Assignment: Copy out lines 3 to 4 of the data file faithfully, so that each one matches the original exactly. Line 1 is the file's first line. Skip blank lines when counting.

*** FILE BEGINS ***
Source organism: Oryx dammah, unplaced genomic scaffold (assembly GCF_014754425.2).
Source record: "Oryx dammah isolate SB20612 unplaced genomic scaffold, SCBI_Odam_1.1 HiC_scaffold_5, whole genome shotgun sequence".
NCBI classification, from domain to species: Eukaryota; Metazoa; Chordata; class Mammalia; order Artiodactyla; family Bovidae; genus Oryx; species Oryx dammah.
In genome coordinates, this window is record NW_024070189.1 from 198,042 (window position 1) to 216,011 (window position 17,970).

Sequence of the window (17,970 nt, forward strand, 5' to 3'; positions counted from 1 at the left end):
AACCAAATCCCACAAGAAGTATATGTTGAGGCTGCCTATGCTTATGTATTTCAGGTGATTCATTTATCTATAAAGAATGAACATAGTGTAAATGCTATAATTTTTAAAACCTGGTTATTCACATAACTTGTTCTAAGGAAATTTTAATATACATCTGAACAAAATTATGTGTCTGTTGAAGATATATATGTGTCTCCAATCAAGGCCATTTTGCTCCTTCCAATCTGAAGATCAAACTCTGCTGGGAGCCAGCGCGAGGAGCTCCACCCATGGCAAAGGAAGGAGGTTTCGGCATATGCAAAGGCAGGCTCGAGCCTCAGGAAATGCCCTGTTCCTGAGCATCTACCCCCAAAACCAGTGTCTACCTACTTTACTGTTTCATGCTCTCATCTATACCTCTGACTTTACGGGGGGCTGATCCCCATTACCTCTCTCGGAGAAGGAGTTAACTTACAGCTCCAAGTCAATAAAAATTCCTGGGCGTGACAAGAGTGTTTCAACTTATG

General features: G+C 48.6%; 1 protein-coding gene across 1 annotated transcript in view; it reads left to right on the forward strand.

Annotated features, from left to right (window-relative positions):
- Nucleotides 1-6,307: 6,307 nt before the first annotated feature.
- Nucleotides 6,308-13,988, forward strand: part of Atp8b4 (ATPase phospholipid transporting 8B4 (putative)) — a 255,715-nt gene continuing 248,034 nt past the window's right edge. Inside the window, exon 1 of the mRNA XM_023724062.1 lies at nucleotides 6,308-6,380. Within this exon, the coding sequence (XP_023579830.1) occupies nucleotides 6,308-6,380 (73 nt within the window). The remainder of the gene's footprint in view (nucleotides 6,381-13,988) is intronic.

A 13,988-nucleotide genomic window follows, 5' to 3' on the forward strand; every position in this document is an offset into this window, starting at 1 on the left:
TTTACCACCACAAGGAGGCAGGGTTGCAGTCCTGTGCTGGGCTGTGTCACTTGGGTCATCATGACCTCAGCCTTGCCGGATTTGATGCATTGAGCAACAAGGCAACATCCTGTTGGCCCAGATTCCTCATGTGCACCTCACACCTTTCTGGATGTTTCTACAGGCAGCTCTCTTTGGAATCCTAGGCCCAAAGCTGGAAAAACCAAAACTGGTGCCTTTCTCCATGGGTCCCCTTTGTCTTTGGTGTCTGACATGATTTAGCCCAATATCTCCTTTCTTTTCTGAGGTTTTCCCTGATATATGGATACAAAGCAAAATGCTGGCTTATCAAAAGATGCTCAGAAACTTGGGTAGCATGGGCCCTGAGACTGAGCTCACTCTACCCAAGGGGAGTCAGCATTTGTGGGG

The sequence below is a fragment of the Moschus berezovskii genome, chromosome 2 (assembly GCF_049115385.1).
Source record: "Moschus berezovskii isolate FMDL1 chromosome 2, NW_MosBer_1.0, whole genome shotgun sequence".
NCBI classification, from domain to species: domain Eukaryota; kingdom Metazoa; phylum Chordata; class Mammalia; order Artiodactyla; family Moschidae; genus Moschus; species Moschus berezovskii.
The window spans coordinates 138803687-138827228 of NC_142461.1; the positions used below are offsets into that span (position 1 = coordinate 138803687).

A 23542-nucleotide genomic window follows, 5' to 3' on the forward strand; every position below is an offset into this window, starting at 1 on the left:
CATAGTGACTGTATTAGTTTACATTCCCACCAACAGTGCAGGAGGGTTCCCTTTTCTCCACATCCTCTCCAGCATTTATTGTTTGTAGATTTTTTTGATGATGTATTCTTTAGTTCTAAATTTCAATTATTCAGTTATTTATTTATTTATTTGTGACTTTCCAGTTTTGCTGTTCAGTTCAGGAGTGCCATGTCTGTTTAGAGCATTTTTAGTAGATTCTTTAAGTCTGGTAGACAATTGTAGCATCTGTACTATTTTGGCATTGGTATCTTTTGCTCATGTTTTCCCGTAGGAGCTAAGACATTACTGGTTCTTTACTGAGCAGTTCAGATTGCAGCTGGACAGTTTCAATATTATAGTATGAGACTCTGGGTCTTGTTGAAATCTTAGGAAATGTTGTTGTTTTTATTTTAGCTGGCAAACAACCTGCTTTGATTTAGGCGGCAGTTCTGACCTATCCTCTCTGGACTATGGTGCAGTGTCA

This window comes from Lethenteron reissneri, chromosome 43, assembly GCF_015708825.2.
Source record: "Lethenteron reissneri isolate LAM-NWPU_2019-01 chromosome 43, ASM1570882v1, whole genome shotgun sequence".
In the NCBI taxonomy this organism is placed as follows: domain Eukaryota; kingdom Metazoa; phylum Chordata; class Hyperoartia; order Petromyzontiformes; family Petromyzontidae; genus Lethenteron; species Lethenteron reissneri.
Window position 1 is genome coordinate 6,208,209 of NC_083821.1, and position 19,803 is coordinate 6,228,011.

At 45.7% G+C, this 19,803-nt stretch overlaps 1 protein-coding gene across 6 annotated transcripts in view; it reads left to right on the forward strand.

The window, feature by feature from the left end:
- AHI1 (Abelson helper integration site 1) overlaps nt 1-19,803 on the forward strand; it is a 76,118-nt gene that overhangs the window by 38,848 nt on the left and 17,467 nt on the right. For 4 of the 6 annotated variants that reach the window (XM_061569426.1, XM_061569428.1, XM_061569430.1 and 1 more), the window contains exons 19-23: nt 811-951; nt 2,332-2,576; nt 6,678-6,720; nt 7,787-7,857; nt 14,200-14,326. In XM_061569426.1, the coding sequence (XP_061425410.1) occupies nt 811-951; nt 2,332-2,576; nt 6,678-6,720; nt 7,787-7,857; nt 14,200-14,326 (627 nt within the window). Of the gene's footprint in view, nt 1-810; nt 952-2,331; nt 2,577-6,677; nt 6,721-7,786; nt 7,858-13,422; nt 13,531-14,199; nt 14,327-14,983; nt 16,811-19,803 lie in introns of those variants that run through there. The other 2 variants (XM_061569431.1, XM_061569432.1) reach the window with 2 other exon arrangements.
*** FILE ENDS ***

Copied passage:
NCBI classification, from domain to species: Eukaryota; Metazoa; Chordata; class Mammalia; order Artiodactyla; family Bovidae; genus Oryx; species Oryx dammah.
In genome coordinates, this window is record NW_024070189.1 from 198,042 (window position 1) to 216,011 (window position 17,970).